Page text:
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Smart thinking: a glimpse into the future of Europe's cities

Business Planet heads to Amsterdam to see why the city is embracing Artificial Intelligence and other connected technologies to make things run better and more livable.


Sometimes popularity can present problems. Before the pandemic, Amsterdam used to get packed with tourists. In 2019, around 20 million people visited the Dutch capital.


While numbers have dropped significantly since then due to the travel restrictions related to the pandemic, concerns about social distancing and a desire to better manage hotspots for the future have led the city to start trialing crowd monitoring technology.


Thomas Van Arman, Founder & Director of TAPP, an Amsterdam-based company committed to smart city design, was brought in to develop the tech for the project known as Public Eye.


“I’ve been involved in several projects for the city in the last ten years...and in this case, we were supposed to tackle busyness. It’s getting really popular and really crowded here in the city of Amsterdam," Arman explains.


Thomas Van Arman from smart city design company Tapp helped develop Amsterdam's Public Eye Project.Euronews 


Cameras and an AI algorithm capture the size, density and direction of crowds. The encrypted data, which cannot be reverse engineered, then appears as a heat map. Two locations - the Johan Cruyff Arena and a popular outdoor bathing area near the city centre called the Marineterrein - are piloting the tech.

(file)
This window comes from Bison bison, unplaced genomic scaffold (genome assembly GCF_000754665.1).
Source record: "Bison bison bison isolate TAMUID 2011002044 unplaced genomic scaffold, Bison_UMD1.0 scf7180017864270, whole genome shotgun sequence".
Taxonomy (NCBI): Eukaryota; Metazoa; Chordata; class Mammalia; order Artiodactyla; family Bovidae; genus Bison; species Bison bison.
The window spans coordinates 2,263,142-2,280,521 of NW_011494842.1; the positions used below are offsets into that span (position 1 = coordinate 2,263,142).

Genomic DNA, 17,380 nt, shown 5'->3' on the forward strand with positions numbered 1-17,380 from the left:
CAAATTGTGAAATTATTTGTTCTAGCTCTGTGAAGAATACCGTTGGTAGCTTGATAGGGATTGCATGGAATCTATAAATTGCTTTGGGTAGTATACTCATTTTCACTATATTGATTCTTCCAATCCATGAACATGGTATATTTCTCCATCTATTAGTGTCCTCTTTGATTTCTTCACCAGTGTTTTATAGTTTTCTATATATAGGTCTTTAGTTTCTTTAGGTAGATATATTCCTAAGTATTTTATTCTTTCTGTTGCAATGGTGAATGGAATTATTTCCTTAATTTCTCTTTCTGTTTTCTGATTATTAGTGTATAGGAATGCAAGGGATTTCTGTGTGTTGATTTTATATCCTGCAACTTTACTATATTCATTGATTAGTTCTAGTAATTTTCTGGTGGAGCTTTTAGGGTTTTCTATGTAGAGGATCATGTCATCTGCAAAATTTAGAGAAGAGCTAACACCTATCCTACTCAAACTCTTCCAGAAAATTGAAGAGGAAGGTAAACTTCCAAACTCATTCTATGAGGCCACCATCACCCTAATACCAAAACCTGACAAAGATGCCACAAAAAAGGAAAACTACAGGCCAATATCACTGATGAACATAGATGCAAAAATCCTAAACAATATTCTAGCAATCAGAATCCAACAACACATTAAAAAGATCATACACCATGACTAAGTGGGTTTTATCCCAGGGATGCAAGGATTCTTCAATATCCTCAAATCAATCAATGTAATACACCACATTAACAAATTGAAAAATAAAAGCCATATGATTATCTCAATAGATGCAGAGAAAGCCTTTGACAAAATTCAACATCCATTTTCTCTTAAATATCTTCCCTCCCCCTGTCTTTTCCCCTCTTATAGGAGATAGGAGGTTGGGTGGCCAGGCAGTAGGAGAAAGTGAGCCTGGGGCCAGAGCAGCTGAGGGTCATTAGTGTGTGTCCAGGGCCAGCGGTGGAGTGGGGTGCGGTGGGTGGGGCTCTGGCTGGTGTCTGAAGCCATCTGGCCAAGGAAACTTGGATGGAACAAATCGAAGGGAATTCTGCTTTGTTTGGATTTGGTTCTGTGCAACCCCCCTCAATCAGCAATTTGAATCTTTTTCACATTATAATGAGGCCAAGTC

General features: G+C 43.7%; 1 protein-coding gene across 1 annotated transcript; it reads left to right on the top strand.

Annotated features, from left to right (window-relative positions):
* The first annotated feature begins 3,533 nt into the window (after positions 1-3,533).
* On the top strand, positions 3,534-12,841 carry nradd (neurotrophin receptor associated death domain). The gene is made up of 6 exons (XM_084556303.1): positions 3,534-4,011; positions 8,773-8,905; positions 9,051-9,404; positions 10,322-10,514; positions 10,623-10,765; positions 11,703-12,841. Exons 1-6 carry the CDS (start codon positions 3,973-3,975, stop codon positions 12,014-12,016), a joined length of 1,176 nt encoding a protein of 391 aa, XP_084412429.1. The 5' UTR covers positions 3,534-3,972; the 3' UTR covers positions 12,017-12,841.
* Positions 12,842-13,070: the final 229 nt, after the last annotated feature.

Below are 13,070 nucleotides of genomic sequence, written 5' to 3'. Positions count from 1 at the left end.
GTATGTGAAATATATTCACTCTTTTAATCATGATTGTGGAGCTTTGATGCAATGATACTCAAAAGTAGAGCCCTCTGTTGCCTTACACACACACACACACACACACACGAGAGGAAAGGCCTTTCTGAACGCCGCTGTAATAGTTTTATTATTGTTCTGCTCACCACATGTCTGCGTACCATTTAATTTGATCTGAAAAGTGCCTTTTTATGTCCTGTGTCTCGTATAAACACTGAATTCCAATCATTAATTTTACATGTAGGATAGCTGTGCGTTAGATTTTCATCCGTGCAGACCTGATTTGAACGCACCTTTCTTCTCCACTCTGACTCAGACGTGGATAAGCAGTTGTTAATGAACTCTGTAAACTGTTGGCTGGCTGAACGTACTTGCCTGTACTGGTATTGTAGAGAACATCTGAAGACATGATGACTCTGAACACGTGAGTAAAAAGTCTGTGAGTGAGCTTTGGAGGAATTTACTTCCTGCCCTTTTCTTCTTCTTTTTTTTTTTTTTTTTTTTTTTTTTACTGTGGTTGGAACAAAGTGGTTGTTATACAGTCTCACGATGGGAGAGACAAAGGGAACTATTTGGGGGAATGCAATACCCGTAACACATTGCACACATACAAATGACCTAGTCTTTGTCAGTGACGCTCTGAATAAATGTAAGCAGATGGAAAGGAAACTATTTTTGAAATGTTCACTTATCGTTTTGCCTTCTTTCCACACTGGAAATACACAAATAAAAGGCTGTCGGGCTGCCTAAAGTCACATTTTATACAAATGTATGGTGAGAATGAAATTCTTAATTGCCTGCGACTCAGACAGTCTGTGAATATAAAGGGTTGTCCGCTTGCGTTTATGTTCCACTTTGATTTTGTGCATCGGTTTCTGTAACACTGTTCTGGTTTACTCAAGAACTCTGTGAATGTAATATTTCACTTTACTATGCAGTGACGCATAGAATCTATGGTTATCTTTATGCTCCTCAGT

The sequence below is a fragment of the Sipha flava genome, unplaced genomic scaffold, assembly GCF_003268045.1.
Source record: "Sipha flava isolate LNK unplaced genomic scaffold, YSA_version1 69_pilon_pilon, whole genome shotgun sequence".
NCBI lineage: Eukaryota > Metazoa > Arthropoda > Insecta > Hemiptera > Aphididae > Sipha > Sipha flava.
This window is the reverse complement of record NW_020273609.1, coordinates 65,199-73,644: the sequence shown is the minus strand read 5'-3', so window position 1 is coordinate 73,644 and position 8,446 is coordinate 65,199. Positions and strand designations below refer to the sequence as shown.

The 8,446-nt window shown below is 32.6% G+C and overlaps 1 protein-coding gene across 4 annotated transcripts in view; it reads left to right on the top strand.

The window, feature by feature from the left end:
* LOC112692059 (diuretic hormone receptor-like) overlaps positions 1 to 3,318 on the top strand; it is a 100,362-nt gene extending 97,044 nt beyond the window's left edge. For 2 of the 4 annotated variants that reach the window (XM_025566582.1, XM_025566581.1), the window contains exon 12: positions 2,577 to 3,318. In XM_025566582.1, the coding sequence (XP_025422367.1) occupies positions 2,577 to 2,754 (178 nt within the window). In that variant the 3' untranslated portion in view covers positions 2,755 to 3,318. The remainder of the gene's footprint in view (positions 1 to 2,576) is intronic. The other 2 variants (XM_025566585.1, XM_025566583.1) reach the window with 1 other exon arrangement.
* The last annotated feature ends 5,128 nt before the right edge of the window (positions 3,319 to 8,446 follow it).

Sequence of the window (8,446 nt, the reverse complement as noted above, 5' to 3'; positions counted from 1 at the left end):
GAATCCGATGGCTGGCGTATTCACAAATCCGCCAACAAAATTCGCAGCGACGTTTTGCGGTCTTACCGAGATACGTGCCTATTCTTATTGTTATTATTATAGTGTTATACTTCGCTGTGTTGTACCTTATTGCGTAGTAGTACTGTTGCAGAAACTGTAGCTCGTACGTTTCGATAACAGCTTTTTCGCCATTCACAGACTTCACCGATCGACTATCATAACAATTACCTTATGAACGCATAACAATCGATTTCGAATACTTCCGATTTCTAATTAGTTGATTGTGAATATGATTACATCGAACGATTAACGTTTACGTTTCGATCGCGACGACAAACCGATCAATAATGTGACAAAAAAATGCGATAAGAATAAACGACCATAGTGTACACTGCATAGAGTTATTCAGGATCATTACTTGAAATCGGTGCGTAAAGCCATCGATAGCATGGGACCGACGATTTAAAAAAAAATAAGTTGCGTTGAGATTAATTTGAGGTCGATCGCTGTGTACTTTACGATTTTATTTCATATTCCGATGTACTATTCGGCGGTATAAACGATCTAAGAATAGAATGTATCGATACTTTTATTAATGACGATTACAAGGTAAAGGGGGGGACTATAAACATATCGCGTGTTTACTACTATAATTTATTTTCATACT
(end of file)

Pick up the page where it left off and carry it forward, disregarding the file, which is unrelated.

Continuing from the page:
In the Marineter swimmers who do not wish to be filmed can press a button to activate a shutter that closes the camera for 15 minutes. A smart phone app, as well as screens located on site, have also been developed to inform visitors about how busy the areas are. City officials insist it’s a smart solution that protects both people’s privacy and safety.


"It really helps us as a city to know where the crowds are," insists Rachel Tienkamp from the Municipality of Amsterdam, adding: "When it gets busy and especially which location and that helps us to know what action we need to take, for instance, redirecting people. So the data helps us to know what to do.”





 Read More Here: Euronews

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